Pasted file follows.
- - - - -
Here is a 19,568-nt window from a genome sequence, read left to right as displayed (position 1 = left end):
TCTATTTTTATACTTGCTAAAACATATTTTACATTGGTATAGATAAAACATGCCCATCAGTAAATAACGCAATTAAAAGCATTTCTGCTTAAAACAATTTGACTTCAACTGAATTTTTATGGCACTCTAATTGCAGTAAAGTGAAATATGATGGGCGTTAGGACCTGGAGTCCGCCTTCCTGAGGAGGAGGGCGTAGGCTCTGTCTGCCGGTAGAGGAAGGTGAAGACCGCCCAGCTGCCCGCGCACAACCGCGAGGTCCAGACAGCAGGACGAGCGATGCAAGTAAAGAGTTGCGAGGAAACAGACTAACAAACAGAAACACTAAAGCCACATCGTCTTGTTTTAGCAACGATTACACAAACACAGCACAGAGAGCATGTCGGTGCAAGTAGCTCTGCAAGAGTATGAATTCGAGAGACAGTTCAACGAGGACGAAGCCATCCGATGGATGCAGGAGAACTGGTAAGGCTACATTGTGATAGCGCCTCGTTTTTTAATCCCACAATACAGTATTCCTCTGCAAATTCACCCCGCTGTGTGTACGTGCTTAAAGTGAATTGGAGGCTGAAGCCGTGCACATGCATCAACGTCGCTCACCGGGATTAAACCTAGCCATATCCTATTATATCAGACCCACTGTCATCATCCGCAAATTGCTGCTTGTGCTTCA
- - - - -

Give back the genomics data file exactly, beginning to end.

Here is a 19,568-nt window from a genome sequence, read left to right as displayed (position 1 = left end):
TCTATTTTTATACTTGCTAAAACATATTTTACATTGGTATAGATAAAACATGCCCATCAGTAAATAACGCAATTAAAAGCATTTCTGCTTAAAACAATTTGACTTCAACTGAATTTTTATGGCACTCTAATTGCAGTAAAGTGAAATATGATGGGCGTTAGGACCTGGAGTCCGCCTTCCTGAGGAGGAGGGCGTAGGCTCTGTCTGCCGGTAGAGGAAGGTGAAGACCGCCCAGCTGCCCGCGCACAACCGCGAGGTCCAGACAGCAGGACGAGCGATGCAAGTAAAGAGTTGCGAGGAAACAGACTAACAAACAGAAACACTAAAGCCACATCGTCTTGTTTTAGCAACGATTACACAAACACAGCACAGAGAGCATGTCGGTGCAAGTAGCTCTGCAAGAGTATGAATTCGAGAGACAGTTCAACGAGGACGAAGCCATCCGATGGATGCAGGAGAACTGGTAAGGCTACATTGTGATAGCGCCTCGTTTTTTAATCCCACAATACAGTATTCCTCTGCAAATTCACCCCGCTGTGTGTACGTGCTTAAAGTGAATTGGAGGCTGAAGCCGTGCACATGCATCAACGTCGCTCACCGGGATTAAACCTAGCCATATCCTATTATATCAGACCCACTGTCATCATCCGCAAATTGCTGCTTGTGCTTCA